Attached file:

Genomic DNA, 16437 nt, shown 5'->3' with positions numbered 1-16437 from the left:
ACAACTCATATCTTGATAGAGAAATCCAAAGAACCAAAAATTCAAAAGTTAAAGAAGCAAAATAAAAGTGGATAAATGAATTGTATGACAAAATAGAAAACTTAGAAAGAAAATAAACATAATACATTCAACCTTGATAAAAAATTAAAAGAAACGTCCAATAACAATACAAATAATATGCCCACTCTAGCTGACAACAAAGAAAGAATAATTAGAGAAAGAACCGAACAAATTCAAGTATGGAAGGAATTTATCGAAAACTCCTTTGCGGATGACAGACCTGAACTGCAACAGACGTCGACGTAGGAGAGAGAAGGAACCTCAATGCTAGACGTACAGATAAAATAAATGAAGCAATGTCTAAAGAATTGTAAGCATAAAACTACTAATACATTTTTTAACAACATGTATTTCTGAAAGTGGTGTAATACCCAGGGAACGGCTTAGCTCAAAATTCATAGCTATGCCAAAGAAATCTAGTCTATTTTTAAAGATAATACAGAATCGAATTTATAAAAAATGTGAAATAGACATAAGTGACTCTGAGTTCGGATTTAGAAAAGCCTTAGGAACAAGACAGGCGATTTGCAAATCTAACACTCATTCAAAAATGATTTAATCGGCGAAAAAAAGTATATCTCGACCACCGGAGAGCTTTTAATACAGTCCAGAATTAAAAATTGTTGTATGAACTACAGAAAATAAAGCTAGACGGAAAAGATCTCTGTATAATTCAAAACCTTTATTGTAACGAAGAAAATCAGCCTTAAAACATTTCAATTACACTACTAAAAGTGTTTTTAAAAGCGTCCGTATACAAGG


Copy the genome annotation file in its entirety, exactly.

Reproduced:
Genomic DNA, 16437 nt, shown 5'->3' with positions numbered 1-16437 from the left:
ACAACTCATATCTTGATAGAGAAATCCAAAGAACCAAAAATTCAAAAGTTAAAGAAGCAAAATAAAAGTGGATAAATGAATTGTATGACAAAATAGAAAACTTAGAAAGAAAATAAACATAATACATTCAACCTTGATAAAAAATTAAAAGAAACGTCCAATAACAATACAAATAATATGCCCACTCTAGCTGACAACAAAGAAAGAATAATTAGAGAAAGAACCGAACAAATTCAAGTATGGAAGGAATTTATCGAAAACTCCTTTGCGGATGACAGACCTGAACTGCAACAGACGTCGACGTAGGAGAGAGAAGGAACCTCAATGCTAGACGTACAGATAAAATAAATGAAGCAATGTCTAAAGAATTGTAAGCATAAAACTACTAATACATTTTTTAACAACATGTATTTCTGAAAGTGGTGTAATACCCAGGGAACGGCTTAGCTCAAAATTCATAGCTATGCCAAAGAAATCTAGTCTATTTTTAAAGATAATACAGAATCGAATTTATAAAAAATGTGAAATAGACATAAGTGACTCTGAGTTCGGATTTAGAAAAGCCTTAGGAACAAGACAGGCGATTTGCAAATCTAACACTCATTCAAAAATGATTTAATCGGCGAAAAAAAGTATATCTCGACCACCGGAGAGCTTTTAATACAGTCCAGAATTAAAAATTGTTGTATGAACTACAGAAAATAAAGCTAGACGGAAAAGATCTCTGTATAATTCAAAACCTTTATTGTAACGAAGAAAATCAGCCTTAAAACATTTCAATTACACTACTAAAAGTGTTTTTAAAAGCGTCCGTATACAAGG